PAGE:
A Produce Traceability Initiative pilot project testing the advance ship notice compared with the hybrid pallet label found big advantages in the first option, according to Steve Roosdahl, director of supply chain management for The Oppenheimer Group.
The pilot project, which also included Safeway and iTradeNetwork, showed that the advance ship notice provided a more efficient way of sharing traceability data and provided additional benefits to suppliers and buyers compared with the hybrid pallet label, he said. Both the hybrid pallet tag and the Electronic Data Interchange-generated advance ship notice address PTI milestone six, which is the ability for receivers to read and store Global Trade Item Numbers and lot information on inbound cases.
A purchase order from the buyer begins the process of creating an advance ship notice, Roosdahl said. The advance ship notice can be constructed automatically with the pallet number, the quantity of produce cases on the pallet, the Global Trade Item Numbers in the pallet and other details. That information is then sent electronically from the supplier to the receiver as the product is shipped.
In contrast, Roosdahl said the hybrid pallet label must be printed at the time pallets are built, and then reprinted if there are changes in the pallet prior to shipping.
According to the project, benefits of the advance ship notice include:
- reduced costs for suppliers due to not using hybrid pallet labels;
- reduced costs for receivers since scanning of inbound hybrid pallet labels is not needed;
- improved inventory and warehouse management for receivers due to advance knowledge of shipment; and
- elimination of missing data errors caused by missing or damaged hybrid pallet labels.
The study found that, based on Oppenheimer’s volume, savings generated using the advance ship notice compared with the hybrid pallet label would total $120,000 per year. More than that, the pilot project found that the advance ship notice offers more reliable exchange of data.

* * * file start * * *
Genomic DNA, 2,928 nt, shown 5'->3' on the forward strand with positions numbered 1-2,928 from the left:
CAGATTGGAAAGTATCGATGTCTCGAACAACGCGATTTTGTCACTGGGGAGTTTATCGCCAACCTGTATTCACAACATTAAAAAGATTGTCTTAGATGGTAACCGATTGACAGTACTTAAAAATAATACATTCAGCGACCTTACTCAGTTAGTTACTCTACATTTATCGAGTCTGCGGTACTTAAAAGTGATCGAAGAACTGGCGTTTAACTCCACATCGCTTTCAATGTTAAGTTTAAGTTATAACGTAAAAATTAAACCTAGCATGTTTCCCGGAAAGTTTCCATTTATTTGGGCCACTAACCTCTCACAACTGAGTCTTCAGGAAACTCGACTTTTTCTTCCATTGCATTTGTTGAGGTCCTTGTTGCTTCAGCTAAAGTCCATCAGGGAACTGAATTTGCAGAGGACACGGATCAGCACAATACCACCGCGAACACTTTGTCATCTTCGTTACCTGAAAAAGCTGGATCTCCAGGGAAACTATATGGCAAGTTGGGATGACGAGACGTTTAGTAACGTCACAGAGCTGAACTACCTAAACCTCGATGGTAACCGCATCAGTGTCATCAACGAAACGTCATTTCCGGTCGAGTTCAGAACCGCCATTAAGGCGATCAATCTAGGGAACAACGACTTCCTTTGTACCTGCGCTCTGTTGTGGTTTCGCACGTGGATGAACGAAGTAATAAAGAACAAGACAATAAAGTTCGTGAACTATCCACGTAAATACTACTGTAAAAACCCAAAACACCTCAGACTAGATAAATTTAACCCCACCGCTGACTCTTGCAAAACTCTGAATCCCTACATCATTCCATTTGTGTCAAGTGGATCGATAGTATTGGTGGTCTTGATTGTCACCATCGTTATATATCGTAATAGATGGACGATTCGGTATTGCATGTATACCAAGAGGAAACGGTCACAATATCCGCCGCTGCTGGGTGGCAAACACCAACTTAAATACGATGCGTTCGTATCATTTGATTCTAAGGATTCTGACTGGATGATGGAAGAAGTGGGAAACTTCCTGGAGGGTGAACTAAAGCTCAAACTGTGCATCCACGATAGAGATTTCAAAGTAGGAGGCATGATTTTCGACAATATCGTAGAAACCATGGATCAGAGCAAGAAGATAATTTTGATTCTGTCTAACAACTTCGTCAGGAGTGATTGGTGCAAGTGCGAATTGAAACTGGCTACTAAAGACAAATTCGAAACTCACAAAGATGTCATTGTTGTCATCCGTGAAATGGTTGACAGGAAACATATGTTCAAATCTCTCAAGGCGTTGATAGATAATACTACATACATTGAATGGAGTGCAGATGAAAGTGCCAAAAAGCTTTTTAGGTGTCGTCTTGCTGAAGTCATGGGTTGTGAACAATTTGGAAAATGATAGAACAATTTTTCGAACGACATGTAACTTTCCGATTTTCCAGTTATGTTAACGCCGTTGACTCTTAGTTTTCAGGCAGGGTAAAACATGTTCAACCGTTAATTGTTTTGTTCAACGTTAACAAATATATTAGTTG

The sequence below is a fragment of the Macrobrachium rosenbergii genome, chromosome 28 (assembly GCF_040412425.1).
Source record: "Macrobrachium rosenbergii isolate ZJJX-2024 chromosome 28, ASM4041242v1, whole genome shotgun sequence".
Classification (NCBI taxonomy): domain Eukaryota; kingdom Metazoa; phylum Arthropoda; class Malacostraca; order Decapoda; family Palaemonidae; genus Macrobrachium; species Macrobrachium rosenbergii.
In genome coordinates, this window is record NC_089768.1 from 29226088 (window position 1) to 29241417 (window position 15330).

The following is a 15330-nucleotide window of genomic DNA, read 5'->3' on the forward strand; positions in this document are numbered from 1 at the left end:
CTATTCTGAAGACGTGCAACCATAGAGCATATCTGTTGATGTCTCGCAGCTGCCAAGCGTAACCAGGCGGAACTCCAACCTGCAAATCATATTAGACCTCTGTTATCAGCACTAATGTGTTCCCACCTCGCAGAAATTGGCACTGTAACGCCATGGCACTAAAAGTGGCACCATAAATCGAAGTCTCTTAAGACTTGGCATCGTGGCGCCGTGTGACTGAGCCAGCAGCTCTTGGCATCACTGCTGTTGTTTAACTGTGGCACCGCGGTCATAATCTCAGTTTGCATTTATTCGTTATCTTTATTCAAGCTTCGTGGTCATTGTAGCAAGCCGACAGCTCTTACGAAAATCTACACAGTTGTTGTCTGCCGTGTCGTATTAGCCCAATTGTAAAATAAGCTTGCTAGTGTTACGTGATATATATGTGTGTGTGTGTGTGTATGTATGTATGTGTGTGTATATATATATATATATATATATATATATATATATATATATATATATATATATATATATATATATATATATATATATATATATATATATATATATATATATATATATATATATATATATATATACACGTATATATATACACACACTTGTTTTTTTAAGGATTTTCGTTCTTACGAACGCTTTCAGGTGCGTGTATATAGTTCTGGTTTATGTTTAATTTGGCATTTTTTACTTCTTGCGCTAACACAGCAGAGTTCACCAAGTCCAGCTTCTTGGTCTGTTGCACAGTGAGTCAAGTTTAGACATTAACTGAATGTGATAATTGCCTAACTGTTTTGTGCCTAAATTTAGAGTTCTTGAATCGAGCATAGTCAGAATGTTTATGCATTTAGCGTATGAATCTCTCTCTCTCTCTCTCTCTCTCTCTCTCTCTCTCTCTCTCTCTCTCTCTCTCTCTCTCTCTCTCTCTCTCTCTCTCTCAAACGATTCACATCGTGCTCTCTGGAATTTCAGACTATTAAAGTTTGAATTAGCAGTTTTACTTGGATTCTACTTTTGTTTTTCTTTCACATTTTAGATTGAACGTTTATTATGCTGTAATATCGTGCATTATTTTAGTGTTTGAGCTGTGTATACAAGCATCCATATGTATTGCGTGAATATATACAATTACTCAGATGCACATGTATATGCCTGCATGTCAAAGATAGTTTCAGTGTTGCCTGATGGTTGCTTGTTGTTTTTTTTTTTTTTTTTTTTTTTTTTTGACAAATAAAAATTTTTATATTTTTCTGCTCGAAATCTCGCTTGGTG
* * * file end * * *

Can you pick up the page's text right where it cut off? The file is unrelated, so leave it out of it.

A report about the study can be found online.
Based on reduced cost and lower labor requirements, Roosdahl said be believes most of the industry will use the advance ship notice to fulfill traceability requirements. “If the hybrid pallet (label is used), it will be a very small percentage,” he said. He believes larger retailers will stipulate that their suppliers use the advance ship notice. “Hybrid pallet (labels) is a solution that not many receivers will want to adopt,” he said. In addition, he said that electronic data interchange — necessary for the advance ship notice solution — is becoming much more common and affordable in the produce supply chain. “ASN can be a solution for somebody that doesn’t have a lot of technology,” he said.
Angelea Fernandez, vice president of consumer product goods/grocery for GS1 US, said there are no specific breakdowns on the percentages of marketers who use the advance ship notice compared with the hybrid pallet label. In October, Fernandez estimated that between 60% and 80% of produce cases carry a PTI-compliant label.
““The PTI Leadership Council strongly supports the use advance ship notice as the preferred method of exchanging traceability data,” she said in an e-mail. “The Hybrid Pallet Labels is the interim solution intended to support the industry as it moves toward implementing advance ship notices and improving electronic exchange of traceability information.”